From April 2018, individuals who invest in EIS qualifying companies will be able to do so up to a maximum limit of £2m (double the current limit), potentially attracting an income tax relief of up to £600k. The increased relief may only apply where investment is made in companies which meet specific conditions but more details will follow in due course.
BUSINESS & CORPORATE TAX
Corporation Indexation Allowance
Corporate indexation allowance will be frozen from 1st January 2018 and so no relief will be available for any period after this date for any future corporate disposals.
Research & Development – Credit
Large companies incurring qualifying research & development expenditure will be eligible for credit at 12% (an increase of 1% from the existing rate) and a new advance clearance mechanism for RDEC will be introduced.
Non-Resident Capital Gains Tax
From April 2019, all gains made on the disposals of UK property will be subject to UK capital gains tax (or corporation tax on gains). At present, gains are only taxable in respect of disposals of residential properties, so the provisions will extend to commercial properties when they come into force.
The measures will also apply to disposals of UK property interests held indirectly (i.e. via corporates). Rebasing provisions will apply so that only gains made after April 2019 will be chargeable.
Non-Resident Companies – UK Property Income
From April 2020, income received by non-resident companies from UK properties will be subject to corporation tax (as opposed to income tax at 20%). The provisions will mean profits are likely to be subject to the expected corporation tax rate of 17% to be introduced in 2020.
Withholding Tax – Royalties
From April 2019, withholding tax obligations will be imposed to royalty payments made to low or no tax jurisdictions in connection with sales to UK customers (irrespective of where the payer is located). If enacted, these rules will add to the existing measures recently put in place imposing withholding obligations on payments of royalties.
Annual Tax on Enveloped Dwellings
The ATED charge will increase by 3% from April 2018. The new charges will apply to the April 2018-19 period.
INDIRECT TAX, AVOIDANCE & OTHER MATTERS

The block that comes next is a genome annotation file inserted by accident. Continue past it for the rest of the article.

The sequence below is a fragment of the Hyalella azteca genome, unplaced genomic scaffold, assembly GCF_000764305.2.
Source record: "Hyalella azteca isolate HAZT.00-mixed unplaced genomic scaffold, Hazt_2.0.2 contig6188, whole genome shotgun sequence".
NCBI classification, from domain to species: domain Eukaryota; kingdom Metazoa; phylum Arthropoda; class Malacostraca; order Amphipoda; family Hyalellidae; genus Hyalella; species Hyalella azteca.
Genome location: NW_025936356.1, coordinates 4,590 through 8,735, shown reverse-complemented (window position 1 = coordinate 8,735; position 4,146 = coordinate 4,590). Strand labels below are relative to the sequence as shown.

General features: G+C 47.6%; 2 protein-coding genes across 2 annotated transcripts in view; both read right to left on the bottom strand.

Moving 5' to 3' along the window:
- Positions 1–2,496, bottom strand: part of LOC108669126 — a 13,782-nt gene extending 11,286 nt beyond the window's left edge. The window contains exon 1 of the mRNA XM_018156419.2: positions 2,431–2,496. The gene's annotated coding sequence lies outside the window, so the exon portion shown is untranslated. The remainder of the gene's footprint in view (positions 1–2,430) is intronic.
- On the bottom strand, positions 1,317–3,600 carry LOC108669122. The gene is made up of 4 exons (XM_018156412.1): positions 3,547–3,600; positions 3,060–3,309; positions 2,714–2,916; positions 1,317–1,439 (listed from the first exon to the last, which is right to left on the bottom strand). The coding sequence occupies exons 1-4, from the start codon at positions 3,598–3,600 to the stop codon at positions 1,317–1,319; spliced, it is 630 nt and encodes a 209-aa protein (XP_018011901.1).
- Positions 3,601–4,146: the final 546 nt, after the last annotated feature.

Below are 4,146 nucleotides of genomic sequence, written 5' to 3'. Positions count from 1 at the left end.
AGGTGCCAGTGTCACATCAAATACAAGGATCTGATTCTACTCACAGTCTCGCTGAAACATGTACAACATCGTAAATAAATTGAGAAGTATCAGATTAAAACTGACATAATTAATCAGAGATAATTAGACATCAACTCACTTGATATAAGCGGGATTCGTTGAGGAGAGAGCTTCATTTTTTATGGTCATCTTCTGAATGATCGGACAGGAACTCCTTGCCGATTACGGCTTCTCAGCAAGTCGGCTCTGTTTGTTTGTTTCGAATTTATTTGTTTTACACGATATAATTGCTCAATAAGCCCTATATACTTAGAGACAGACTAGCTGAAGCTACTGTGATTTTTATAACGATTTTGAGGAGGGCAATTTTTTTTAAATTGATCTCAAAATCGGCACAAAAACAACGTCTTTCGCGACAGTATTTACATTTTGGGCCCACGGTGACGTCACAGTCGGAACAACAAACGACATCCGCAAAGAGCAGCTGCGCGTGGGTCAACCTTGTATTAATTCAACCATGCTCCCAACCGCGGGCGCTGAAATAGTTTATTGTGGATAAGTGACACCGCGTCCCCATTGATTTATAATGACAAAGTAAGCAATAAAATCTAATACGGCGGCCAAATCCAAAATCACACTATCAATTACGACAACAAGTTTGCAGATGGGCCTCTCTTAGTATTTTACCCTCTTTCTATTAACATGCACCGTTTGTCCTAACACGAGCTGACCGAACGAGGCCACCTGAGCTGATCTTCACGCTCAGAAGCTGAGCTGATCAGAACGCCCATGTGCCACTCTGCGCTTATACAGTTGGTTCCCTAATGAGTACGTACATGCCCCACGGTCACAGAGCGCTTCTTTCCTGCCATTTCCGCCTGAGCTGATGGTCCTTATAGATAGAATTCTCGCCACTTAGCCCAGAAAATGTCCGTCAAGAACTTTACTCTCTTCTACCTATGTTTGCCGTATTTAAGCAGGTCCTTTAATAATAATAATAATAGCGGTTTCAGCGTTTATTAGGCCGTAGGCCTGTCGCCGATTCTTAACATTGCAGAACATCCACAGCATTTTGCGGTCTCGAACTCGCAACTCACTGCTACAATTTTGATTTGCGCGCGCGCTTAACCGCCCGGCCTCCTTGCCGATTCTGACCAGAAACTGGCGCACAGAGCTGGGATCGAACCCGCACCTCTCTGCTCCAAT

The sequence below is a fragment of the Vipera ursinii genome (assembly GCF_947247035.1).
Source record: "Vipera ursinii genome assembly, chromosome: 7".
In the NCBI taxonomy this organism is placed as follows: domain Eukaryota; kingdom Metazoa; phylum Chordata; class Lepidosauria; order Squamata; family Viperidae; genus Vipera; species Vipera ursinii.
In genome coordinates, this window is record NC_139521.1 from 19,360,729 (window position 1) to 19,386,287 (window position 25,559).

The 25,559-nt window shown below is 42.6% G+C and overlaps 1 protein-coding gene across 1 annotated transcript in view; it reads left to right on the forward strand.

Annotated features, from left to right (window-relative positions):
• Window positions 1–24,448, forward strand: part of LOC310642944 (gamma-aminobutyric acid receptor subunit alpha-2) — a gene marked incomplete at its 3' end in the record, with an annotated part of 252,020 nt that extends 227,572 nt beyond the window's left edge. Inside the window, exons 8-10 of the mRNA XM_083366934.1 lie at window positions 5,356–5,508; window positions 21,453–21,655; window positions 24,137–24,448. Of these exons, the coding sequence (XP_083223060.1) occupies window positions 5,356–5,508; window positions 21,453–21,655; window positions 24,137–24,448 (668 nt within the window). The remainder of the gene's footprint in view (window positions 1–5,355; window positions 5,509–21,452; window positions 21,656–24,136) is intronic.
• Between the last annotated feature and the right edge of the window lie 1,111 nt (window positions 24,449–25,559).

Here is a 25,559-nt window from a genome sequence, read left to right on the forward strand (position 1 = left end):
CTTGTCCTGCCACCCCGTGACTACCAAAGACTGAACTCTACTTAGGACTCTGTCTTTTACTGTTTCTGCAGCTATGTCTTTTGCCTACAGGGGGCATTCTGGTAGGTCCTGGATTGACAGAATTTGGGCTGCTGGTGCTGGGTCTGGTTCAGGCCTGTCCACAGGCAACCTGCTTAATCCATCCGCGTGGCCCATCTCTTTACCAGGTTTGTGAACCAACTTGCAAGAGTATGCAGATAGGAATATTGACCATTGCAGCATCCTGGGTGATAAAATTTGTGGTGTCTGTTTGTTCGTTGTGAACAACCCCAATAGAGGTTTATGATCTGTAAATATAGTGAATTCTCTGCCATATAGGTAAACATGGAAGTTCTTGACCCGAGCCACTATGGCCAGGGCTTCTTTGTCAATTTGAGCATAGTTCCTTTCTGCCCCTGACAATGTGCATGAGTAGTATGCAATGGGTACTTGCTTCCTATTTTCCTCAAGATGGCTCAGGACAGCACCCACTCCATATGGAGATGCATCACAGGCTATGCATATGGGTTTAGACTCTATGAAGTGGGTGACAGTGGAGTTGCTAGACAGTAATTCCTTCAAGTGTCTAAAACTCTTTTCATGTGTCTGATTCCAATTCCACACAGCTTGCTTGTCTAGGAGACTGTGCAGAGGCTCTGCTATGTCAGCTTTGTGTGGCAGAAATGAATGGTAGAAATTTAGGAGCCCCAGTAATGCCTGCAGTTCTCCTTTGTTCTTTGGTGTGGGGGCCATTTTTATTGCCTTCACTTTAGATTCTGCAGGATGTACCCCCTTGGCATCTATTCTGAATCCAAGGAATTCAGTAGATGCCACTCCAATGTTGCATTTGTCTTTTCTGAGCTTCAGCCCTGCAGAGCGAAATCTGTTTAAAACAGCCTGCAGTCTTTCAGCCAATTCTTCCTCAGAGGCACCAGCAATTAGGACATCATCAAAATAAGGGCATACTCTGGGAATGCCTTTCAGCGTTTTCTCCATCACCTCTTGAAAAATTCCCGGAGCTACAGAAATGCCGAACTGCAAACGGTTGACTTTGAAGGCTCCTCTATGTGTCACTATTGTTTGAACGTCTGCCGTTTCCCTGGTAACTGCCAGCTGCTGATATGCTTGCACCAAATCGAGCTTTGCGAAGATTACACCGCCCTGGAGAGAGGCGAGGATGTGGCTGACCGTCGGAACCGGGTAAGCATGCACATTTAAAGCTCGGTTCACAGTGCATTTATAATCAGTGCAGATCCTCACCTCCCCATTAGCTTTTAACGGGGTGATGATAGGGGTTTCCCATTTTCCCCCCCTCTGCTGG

Stamp Duty Land Tax
- First Time Buyers – No SDLT will be payable by first time house buyers on values up to £300k. Those buying homes worth up to £500k will not be required to pay SDLT on the first £300k.
- Compliance – From March 2019, an SDLT return and the payment of the duty will need to be made within 14 days (reduced from the current time limit of 30 days)
- Surcharge Rates – Relief from the surcharge rate (3%) will apply in particular circumstances (e.g. spousal transfers, additional interest in existing property)
The government will maintain the current registration limit of £85k for two years from April 2018.
VAT & Online Markets
Three new measures will be introduced to extend the joint and several liability provisions applying to online market places such as Amazon and Ebay with a view to tackling VAT evasion via such platforms.
- Notification of Offshore Structures – Designers of offshore structures implemented to evade taxes, will be required to notify HMRC of these structures.
- Offshore Time Limits – HMRC will be able to assess for back taxes for at least 12 years in matters of non-deliberate offshore tax non-compliance.
- Disguised Remuneration – Disguised remuneration schemes implemented by close companies will be tackled through new measures and the rules surrounding the new loan charge will ensure that the liabilities are collected from the appropriate person.
- Profit Fragmentation – The government will consult on ways to tackle UK traders who fragment their income through the use of unrelated entities.
- Double Taxation Relief – With immediate effect, a restriction will be introduced to the relief for foreign tax incurred by overseas branches of a company where losses have been incurred to ensure relief is not obtained twice.
- Depreciatory Transactions – With immediate effect, the government will lift the 6-year window on depreciatory transactions which result in a capital loss on a share disposal. Previously, only transactions taking place immediately 6 years prior to the share disposal were subject to an adjustment.
For further information, please get in touch with your usual Animo contact or one of the following: